The ‘Innovation in Urology’ day

Tom McNicholasEach year the RSM Urology Section hosts a programme of scientific events with national and international speakers exploring issues of interest to urologists.

The ‘Innovation in Urology’ day organised by Tom McNicholas and Rik Bryan and sponsored by The Urology Foundation (TUF) on Friday 26 February 2016 was aimed at illustrating current innovations, exploring the process for generating ideas, their implementation and development by industry or funding bodies and how those championing new developments should interact with the regulatory process, especially NICE.

In the drug session Rob Jones, Professor of Clinical Cancer Research, Glasgow, reviewed existing targeted therapies in urological malignancies with an update on the new immune checkpoint inhibitors (view Professor Jones’ video highlights). Traditional cytotoxic therapy has never really been successful for renal cell cancer, but mTOR inhibitor therapy for non-clear cell renal cancers and the VEGF inhibitors for the majority of clear cell cancers are increasingly important.

Although there are no current targeted treatments for prostate cancer, there is currently a trial of PARP inhibition. Bladder cancer chemotherapy remains a better option than any targeted therapy. Treatment for testicular cancer has been so successful that targeted therapies would only have a place if shown to be cheaper or if they led to fewer side-effects.

All cancer cells are infiltrated by CD8T killer cells, but the malignant cell alters either receptors or their ligands (PD-1 and PDL-1) to protect those cells against the immune system, whereas the immune checkpoint inhibitors switch the immune system back on and allow the CD8T killer cells to become effective again. Cost is an issue, e.g. sipuleucel-T (Provenge) shows a clear immunological benefit but is too expensive in most of the western world, impossible in poor countries and even too expensive for the US healthcare system. Overall, immune therapies appear to make cancer a chronic condition, if not always curable.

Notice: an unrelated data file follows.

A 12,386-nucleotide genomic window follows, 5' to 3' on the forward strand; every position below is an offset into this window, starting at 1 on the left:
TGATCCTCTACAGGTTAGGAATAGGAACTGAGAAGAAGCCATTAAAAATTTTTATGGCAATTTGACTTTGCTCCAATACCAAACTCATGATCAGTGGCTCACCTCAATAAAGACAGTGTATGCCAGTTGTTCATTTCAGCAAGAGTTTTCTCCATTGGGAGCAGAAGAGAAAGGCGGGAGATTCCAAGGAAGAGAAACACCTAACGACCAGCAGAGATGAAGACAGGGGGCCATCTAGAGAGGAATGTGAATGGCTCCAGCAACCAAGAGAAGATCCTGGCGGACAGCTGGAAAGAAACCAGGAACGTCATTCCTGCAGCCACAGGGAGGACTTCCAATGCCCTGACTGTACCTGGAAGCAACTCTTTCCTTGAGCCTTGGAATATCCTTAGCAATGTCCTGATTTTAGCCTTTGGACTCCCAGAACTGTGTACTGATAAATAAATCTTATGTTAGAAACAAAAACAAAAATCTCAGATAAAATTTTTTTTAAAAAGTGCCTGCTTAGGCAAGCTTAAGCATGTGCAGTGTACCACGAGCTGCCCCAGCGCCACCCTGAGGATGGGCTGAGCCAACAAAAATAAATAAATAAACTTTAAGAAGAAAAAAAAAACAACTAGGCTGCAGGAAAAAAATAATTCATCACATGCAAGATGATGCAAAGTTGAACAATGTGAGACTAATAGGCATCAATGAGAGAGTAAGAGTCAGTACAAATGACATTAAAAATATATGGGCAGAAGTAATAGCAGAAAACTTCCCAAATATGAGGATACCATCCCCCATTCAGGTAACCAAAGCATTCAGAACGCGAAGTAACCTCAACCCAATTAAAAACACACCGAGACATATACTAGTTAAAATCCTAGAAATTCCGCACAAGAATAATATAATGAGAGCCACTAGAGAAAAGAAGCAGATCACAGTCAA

Introducing new drugs is phenomenally expensive (between $2.6 billion and $11 billion), partly due to the complex clinical trials required. Matt Sydes, Senior Scientist and Senior Medical Statistician at the MRC clinical trials unit at UCL explored the realities of trial set-up and management, and opportunities for making the whole trial process efficient and cheaper, e.g. by applying resources to accurate and complete data capture – 10% loss of data per year may add three years to the cost of a trial. Targeted monitoring of trial sites should also reduce costs.

The ‘multi-arm multi-stage’ (MAMS) trial method is best illustrated by the STAMPEDE trial. Interim analysis of failure-free survival results was a reasonable indicator of the more important but long-term overall survival figures. Analysis of the earlier data allowed closure of non-efficient arms and opening or addition of new arms as new therapeutic options became available. The subjects in the study could be distributed between arms. There are risks in this new approach and the possibility of an ‘early’ review missing a worthwhile later effect was acknowledged.